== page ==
We only have direct observations of total solar irradiance (TSI) since the beginning of the satellite era and substantial evidence for variations in the level of solar activity (from cosmogenic isotopes or sunspot records) in the past. Tying those factors together in order to estimate solar irradiance variations in the past is crucial for attributing past climate changes, particularly in the pre-industrial.
In the May issue of Astronomy & Astrophysics, Shapiro et al. present a new long-term reconstruction of the solar irradiance that implies much greater variation over the last 7000 years than any previous
ly reconstruction. What is the basis for this difference?
Their results do not deviate much from previous work when it comes to the most recent period with modern instrumental observations, but Shapiro et al. obtain substantially lower radiance during the Maunder minimum than previous estimates.
Figure 1. TSI reconstructions from Schmidt et al (2011) with the new Shapiro et al (SEA) values all scaled to the same values in the last 30 years.
Shapiro et al estimate the total solar irradiance (TSI) during the Maunder minimum to be about 6 W/m2 less than at present, and hence the solar radiative forcing difference of about 1 W/m2. For comparison, the corresponding radiative forcing in the most recent IPCC report, however, ranges between +0.38 and +0.68 W/m2
How good are the new estimates? A major weakness of all such estimates – and Shapiro et al. is no different – is that the results cannot be tested on the basis of the last 30 years of solar observations. The paper is candid about this issue, and explains that this is partly because the time scale, on which their analysis rests, is 22 years. In any reconstruction, part of the analysis involves determining the degree which “magnetically enhanced contribution” contributes to the irradiance of the present “quiet sun”. These estimates were then scaled with the proxies for levels representing “quiet” sun activity.
However, the long term variance in Shapiro et al is based simply on an assumption. Specifically, they assume that there is a correspondence between the minimum state of a “quiet” sun (The article “Solar Myth” from NASA discusses the implications of a “quiet” sun in more depth) and the observed quietest area of the sun. The calculation for this area of the sun comes from Fontelna et al (1991), and Shapiro et al assume that during the deepest Grand Minima this controls the irradiance. But whether the sun could ever physically achieve this is unknown.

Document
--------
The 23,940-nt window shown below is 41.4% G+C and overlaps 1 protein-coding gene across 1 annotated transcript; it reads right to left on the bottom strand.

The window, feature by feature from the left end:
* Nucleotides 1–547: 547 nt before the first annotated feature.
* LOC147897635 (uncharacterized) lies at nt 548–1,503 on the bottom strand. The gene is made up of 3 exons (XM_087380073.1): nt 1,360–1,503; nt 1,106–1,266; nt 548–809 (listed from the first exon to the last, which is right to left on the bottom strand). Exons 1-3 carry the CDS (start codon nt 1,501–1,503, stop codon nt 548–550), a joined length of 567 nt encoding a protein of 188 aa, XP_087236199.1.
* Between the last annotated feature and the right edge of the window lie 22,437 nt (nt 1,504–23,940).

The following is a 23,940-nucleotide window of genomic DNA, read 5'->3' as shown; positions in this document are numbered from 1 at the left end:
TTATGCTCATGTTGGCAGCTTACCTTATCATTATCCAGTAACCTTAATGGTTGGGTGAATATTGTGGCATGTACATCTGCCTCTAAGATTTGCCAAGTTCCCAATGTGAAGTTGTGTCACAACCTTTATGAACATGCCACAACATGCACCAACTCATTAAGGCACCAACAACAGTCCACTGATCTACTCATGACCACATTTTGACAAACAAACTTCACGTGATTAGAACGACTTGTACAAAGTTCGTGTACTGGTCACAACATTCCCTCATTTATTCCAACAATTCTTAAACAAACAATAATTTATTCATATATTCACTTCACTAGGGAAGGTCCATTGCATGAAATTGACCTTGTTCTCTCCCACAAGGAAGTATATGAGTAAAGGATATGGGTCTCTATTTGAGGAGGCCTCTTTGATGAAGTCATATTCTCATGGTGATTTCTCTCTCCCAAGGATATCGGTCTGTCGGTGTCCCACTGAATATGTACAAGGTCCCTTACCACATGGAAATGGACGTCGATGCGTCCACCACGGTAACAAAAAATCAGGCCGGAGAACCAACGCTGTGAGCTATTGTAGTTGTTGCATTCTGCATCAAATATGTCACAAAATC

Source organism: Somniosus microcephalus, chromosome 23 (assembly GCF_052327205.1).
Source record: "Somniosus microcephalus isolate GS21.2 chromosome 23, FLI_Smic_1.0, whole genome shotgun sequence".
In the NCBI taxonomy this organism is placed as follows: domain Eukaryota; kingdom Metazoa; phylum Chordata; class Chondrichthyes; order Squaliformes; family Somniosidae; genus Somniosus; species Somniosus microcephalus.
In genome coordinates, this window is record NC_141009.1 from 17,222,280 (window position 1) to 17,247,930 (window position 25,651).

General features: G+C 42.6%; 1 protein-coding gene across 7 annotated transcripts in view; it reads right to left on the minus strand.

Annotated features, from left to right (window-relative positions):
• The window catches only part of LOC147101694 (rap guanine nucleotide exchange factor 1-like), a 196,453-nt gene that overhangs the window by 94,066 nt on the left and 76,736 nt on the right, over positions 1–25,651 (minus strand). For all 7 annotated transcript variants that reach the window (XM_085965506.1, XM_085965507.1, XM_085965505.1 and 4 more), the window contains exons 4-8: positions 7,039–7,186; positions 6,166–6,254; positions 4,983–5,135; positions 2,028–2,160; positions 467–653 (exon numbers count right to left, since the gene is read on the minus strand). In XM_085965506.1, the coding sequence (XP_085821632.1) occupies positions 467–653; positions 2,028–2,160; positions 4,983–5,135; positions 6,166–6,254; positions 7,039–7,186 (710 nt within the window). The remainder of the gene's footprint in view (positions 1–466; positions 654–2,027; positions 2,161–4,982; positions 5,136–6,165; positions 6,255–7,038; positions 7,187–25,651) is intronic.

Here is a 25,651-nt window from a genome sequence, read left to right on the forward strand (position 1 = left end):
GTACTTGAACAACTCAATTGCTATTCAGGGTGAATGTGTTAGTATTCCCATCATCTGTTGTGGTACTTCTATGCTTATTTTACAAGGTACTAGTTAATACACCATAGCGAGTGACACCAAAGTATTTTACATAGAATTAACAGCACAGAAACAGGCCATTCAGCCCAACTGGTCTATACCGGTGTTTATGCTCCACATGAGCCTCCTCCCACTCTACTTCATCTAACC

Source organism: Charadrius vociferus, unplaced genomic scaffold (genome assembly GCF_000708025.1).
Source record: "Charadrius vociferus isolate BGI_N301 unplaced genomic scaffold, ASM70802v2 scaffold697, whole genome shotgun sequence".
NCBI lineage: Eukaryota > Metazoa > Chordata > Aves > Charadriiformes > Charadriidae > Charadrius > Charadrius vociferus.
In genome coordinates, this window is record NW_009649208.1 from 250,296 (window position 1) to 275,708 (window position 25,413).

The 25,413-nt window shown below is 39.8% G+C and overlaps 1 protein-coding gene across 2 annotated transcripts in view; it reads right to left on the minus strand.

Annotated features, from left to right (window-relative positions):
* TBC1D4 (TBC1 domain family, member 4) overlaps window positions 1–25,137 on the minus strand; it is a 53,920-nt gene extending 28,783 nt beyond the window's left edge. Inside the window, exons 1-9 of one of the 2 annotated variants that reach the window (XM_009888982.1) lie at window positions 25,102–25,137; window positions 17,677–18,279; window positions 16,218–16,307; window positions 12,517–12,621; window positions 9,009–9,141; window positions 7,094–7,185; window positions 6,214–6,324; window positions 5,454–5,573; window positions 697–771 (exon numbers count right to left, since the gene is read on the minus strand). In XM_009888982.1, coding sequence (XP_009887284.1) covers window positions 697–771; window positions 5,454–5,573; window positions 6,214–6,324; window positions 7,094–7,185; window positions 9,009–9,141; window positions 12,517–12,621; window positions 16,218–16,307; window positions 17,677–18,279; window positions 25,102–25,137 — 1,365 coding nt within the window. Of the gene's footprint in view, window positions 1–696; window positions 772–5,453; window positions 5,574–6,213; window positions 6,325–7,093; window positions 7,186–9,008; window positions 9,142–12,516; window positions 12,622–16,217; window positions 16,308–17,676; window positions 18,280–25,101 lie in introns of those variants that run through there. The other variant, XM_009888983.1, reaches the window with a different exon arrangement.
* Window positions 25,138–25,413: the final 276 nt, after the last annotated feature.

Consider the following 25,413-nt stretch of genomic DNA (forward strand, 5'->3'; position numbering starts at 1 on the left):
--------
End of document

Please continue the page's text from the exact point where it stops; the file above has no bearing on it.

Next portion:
Another recent paper, Schrijver et al (2011), makes a similar argument by analogy, but they simply assume that the Grand Minima are like the recent minima 2008/2010. Again, no physical
ly argument is given, and no evaluation of the assumption is performed.
So how do these new TSI-estimates relate to past climate variations and other forcings?
Through paleo-climate simulations for the last millennium with climate models, a number of alternate forcing histories for volcanic and solar changes have been proposed to see their effect on past climate variations. However, such model studies cannot provide definite answers, as there is a range of possible model outcomes because the solar forcing is just one of several forcings (e.g. aerosols, greenhouse gases, land surface) that are not well-constrained by observations.
Nevertheless, in a recent paper, Feulner used the TSI reconstruction of Shapiro et al. to drive a climate model. He compared the simulated temperature with temperature reconstructions, where
the a number of climate model simulations were carried out, fed with different TSI estimates. His conclusion was that the climate model
… yields climatic conditions during past solar minima that are too cool and excessive fluctuations on timescales of several decades for Shapiro et al.’s  TSI reconstruction.
His results were more consistent with temperature reconstructions if more traditional TSI estimates were used, with moderate difference between today and the Maunder Minimum, and that are in better agreement with the results presented in the recent IPCC report.
Of course, these evaluations rely on the models being able to mimic the sensitivity of the real climate system and assume that paleoclimatic reconstructions of the temperature do adequately describe the past climate variations. For the global or hemispheric mean temperatures, either a reduction in sensitivity or an underestimate of past temperature variability could also explain the discrepancy. Using models to distinguish between the forcing histories is thus likely to require a tighter focus on regional changes, or in climate patterns, more than the just the mean temperature.
There is still a great deal of uncertainty surrounding the issue of TSI reconstruction, though progress is more likely to come from a better understanding of the physics of the solar cycles than from simple, hard-to-verify assumptions.